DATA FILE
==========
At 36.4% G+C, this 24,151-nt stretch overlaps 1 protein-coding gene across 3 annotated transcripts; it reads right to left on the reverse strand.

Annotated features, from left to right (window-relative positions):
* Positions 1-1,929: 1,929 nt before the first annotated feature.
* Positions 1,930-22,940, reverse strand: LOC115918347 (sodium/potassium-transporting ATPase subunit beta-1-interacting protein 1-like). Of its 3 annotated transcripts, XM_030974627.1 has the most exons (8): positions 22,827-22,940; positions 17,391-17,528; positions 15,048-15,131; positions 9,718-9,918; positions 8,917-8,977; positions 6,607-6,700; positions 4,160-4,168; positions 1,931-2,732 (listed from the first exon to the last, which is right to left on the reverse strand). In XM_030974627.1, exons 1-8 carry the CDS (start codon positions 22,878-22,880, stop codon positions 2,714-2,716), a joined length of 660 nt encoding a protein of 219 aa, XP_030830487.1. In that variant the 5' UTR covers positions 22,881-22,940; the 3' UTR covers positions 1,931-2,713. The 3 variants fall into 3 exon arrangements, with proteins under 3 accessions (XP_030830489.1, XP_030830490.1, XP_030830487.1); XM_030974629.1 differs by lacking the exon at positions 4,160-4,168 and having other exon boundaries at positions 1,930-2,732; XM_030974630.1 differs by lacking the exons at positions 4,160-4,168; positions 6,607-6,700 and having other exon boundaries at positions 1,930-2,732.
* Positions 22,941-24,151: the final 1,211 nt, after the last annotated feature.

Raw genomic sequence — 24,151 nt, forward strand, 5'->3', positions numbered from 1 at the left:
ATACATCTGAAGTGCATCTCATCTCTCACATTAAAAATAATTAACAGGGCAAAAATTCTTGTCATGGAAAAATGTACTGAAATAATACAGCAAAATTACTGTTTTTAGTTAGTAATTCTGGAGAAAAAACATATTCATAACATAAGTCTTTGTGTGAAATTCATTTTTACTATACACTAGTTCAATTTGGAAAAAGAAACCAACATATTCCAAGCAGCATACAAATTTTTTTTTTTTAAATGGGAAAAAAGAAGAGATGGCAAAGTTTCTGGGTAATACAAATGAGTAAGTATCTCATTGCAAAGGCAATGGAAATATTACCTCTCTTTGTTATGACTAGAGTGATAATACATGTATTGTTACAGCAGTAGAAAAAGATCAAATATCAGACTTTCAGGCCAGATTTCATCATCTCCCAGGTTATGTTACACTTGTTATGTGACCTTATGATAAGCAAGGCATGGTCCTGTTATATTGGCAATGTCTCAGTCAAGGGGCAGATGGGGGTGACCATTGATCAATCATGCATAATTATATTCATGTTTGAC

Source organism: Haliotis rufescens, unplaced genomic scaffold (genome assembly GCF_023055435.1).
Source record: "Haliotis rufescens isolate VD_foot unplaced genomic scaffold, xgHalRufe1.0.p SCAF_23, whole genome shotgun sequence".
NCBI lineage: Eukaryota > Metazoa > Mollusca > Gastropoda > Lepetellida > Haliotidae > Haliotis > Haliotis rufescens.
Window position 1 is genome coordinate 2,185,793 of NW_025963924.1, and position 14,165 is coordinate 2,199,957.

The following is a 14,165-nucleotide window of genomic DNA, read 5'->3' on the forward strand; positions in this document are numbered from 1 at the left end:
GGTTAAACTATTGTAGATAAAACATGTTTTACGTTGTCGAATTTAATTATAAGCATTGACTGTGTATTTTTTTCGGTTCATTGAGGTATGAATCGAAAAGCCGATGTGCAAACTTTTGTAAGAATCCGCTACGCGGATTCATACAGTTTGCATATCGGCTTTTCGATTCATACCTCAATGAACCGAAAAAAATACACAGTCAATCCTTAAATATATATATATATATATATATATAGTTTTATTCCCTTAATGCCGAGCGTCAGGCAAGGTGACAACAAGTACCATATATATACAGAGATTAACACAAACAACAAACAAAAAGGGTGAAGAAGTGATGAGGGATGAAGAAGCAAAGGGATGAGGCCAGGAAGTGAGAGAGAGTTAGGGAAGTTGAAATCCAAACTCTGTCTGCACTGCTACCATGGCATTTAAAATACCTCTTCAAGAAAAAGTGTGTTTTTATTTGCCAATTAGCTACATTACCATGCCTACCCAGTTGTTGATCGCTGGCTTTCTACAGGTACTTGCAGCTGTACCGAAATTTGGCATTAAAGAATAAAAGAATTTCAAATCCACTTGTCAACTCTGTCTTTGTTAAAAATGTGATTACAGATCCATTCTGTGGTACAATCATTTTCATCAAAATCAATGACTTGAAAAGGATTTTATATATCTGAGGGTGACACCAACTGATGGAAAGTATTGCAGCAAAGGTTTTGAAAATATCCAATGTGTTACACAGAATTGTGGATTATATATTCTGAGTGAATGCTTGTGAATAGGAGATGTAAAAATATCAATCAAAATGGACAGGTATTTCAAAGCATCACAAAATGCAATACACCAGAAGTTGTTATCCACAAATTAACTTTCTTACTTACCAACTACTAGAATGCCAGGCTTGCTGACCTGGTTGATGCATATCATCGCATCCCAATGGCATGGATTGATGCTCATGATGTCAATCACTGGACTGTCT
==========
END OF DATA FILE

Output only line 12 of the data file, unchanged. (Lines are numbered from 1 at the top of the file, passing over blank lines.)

The following is a 14,165-nucleotide window of genomic DNA, read 5'->3' on the forward strand; positions in this document are numbered from 1 at the left end: